Pachi: That’s really true, especially when you're starting to learn to code; it’s so difficult. You don't know where to start looking for a job. The first job is the hardest. So it's really important to take care of your mental health because you can’t just skip this. Reading things and applying for jobs and getting terrible feedback sometimes saying you don't have experience that can really break…

Nicole: And all of this on top of COVID, and our lives have been uprooted. Absolutely. And yeah, they need all of that. They need that support because it is scary. I was scared the entire time that I was making my career transition that I wasn't going to be able to hack it that it was going to happen the same way that my computer science degree did. But what really happened, in reality, is that I hit data structures and algorithms, and this thought just came into my mind, and I was like, I don't know how to solve a problem. I don't even know where to begin. I don't even know if I'd know step two if they gave me step one. I don't know. I just feel like you're giving me a blank screen, and I've talked about blank screen paralysis since and how having some steps can help people move ahead. But yeah, having that next clear step is always super incredible in whatever you're doing.

Pachi: Yeah, you have a problem to solve, and you just don't know how to get started once. And once you get the first half on, usually things go rolling, but the first step is the hardest.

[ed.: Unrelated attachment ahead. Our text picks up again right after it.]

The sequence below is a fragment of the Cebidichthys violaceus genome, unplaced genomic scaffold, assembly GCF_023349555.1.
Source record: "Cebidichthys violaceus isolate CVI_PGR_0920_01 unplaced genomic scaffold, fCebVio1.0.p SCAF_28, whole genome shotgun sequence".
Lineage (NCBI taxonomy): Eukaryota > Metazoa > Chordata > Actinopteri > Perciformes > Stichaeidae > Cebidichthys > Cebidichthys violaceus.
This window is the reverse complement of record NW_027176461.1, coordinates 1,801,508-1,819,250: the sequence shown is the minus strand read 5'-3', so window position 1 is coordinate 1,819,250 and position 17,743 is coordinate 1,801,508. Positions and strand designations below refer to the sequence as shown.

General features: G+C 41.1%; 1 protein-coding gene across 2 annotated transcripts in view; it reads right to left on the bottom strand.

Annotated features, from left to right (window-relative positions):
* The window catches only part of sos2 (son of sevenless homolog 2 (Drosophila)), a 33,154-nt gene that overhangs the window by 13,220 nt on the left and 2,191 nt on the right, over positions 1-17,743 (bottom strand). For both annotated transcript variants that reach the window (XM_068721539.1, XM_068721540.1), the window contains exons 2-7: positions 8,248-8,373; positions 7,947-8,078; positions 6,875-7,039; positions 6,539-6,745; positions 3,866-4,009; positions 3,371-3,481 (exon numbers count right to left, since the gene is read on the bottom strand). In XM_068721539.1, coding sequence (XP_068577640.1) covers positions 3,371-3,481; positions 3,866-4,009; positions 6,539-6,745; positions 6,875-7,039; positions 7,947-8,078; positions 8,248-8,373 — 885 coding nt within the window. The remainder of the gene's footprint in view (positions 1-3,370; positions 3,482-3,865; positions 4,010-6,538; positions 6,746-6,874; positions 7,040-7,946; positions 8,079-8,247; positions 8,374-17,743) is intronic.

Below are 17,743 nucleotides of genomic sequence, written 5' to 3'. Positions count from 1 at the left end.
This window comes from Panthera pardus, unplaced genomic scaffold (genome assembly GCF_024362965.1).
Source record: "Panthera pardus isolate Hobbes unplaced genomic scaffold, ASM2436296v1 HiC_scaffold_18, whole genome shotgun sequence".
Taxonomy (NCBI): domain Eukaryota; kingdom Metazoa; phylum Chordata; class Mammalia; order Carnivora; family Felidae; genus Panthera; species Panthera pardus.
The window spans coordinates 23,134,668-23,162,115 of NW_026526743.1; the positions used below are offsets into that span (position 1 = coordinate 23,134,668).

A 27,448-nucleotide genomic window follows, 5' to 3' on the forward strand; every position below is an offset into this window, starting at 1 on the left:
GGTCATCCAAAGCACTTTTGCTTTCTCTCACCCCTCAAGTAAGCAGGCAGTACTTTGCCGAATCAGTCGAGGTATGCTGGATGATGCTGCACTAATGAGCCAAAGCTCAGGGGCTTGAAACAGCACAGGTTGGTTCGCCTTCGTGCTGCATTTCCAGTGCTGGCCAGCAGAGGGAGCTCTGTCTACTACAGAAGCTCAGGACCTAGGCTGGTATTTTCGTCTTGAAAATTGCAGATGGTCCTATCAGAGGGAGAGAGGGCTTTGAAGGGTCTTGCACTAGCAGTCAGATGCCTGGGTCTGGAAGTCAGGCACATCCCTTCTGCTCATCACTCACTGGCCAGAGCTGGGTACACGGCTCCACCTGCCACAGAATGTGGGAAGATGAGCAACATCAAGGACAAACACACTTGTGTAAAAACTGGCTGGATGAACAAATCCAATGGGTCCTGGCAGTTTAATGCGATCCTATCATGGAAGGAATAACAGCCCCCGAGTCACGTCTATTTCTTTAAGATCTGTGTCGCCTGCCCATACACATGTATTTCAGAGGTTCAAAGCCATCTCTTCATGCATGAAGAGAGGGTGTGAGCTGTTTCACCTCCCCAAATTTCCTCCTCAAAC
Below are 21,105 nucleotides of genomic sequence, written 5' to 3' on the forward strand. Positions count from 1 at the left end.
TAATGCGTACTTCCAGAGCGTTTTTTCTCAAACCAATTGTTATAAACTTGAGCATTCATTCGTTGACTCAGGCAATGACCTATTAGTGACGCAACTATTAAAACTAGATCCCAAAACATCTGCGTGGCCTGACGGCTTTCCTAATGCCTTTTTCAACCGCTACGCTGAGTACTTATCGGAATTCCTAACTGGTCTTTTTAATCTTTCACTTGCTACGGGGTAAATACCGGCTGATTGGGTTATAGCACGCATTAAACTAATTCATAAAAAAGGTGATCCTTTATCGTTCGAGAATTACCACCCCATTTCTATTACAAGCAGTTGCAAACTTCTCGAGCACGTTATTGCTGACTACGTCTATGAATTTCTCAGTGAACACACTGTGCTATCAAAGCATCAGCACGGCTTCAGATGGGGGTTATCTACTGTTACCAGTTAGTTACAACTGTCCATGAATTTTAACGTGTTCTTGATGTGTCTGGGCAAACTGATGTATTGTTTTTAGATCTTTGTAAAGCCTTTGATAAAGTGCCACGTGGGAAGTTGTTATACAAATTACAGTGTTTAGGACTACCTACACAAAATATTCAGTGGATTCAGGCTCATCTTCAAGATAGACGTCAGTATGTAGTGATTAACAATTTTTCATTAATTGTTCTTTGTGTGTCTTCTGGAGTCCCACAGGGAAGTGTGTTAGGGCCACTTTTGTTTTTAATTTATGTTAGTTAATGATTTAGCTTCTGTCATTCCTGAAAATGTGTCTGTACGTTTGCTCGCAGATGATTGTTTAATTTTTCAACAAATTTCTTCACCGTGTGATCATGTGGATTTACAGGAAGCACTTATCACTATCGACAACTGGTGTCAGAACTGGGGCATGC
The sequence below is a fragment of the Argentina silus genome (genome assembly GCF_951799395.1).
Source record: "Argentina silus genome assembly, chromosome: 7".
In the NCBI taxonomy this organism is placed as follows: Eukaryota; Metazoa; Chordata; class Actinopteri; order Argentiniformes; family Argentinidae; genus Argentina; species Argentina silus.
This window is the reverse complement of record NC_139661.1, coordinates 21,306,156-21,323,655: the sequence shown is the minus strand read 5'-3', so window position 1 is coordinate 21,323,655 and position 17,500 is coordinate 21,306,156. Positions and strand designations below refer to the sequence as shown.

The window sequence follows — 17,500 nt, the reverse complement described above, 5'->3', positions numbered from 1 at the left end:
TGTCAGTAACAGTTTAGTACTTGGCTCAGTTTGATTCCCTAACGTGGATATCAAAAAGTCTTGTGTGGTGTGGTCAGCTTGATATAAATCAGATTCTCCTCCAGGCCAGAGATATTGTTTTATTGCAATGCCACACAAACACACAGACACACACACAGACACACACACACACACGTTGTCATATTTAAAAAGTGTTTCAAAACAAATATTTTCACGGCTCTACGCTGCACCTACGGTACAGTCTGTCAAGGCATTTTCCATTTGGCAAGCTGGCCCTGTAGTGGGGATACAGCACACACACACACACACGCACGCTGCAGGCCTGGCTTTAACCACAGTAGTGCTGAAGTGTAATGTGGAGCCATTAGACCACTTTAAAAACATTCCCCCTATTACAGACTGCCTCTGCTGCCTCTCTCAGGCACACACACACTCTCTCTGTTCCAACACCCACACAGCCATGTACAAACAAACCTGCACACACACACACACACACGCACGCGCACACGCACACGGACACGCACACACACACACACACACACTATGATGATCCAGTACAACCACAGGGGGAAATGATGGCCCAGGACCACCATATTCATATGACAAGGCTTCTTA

Nicole: Well, yeah, and it depends on the difficulty of the problem too because I teach people like breaking down things, which is one of the most commonly understood or recognized steps, but it is not the entire process of problem-solving. I have it actually broken down into nine steps, I believe. And most of those five of those steps are before you even write your first line of code. So there's a huge process; they're breaking big problems down. If I had just relaxed and thought that way at first, that I’d hit a wall, and instead of giving up, I kept trying another language and then hitting the same place where I was expected to really write my own functions and communicate with databases and make all kinds of calls and stuff and basically to write a program that solved a problem -- And I put the brakes on, and I actually wrote a piece at that point that was called, I think ‘Why I Stopped Learning to Code and Ramped Up On Learning How To Problem Solve, you know, ramped up on learning problem-solving skills. Because I really did just Google, how do I solve a problem? And some of the stuff that came up first was just learning how to learn, which was also what got me into autodidactism. But I had to Google it, and there was not a lot of good stuff out there. And the stuff that was out there was very language skewed, and it moved away from the actual points that were valuable to everybody by clouding them with the actual language, which is going to make a lot of folks too nervous, you know, you don't know the language; you don’t have the opportunity to learn. So yeah, there are gaps, like you said, that really needed to be filled.